The largest lead concentrations found in the study were 10 times higher.
Prof Lanphear said: "Our study calls into question the assumption that specific toxicants, like lead, have "safe levels", and suggests that low-level environmental lead exposure is a leading risk factor for premature death in the US, particularly from cardiovascular disease".
A link between lead exposure and high blood pressure has been established for decades now, but this is the first time the magnitude of such an effect on cardiovascular mortality has been established, according to Bruce Lanphear, a professor of health sciences at Simon Fraser University and lead author of the study.
"Lead represents a leading cause of disease and death, and it is important to continue our efforts to reduce environmental lead exposure", Lanphear said.
People with high blood levels had a 70 percent greater risk of dying from cardiovascular disease than those with lower levels. But if we're underestimating the impact of lead exposure on cardiovascular disease mortality and other important outcomes beyond IQ, then it might have a big impact on the way we make investments in preventing lead poisoning exposure.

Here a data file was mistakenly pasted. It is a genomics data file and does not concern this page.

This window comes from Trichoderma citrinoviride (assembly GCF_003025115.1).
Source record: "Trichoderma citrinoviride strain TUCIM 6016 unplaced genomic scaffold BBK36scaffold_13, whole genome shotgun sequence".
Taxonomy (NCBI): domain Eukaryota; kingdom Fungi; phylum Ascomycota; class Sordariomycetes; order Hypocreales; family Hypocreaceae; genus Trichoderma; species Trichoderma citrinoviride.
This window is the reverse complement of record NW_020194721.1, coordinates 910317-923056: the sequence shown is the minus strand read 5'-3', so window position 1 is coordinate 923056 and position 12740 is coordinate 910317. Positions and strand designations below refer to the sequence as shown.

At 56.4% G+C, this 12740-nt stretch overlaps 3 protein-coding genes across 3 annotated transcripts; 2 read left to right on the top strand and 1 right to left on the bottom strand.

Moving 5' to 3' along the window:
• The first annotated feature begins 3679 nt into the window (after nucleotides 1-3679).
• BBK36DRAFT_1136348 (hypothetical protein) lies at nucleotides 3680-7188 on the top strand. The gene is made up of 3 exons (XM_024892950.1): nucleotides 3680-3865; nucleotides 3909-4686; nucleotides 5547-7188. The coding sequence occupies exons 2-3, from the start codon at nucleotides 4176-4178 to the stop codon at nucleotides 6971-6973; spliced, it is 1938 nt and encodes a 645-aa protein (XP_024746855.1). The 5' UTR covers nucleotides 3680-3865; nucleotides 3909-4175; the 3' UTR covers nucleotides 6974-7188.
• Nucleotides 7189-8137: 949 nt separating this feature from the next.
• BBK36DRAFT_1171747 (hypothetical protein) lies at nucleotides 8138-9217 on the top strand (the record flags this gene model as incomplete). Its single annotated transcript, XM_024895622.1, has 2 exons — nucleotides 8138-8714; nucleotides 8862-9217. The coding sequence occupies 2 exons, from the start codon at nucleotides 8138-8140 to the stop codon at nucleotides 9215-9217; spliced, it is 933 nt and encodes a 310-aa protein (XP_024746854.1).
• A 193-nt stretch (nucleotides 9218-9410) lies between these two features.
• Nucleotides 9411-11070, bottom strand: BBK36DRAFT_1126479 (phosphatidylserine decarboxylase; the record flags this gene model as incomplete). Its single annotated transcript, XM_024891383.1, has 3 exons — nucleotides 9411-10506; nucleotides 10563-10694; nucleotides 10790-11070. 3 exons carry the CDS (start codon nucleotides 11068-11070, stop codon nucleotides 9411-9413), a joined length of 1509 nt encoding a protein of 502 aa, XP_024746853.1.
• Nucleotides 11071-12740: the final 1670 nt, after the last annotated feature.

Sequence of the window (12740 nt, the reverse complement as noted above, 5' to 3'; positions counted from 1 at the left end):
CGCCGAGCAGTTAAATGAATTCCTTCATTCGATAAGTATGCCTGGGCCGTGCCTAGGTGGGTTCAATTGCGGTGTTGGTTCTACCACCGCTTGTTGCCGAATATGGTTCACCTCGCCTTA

"Estimating the contribution of low-level lead exposure is essential to understanding trends in cardiovascular disease mortality and developing comprehensive strategies to prevent cardiovascular disease".
"Our study calls into question the assumption that specific toxicants, like lead, have "safe levels", and suggests that low-level environmental lead exposure is a leading risk factor for premature death in the U.S., particularly from cardiovascular disease", Professor Lanphear said.
The researchers called for more aggressive measures to retire contaminated housing, phase out lead-laden jet fuels, replace lead pipes in plumbing, and reduce emissions from smelters and lead battery factories.
Lead was undetectable in the blood of almost one in 10 of the volunteers tested.
They were not, however, able to factor out the possible impact of exposure to arsenic or air pollution. The results from the study said that low-levels of lead exposure, between one and five micrograms per decilitre of blood, can increase the risk of premature death.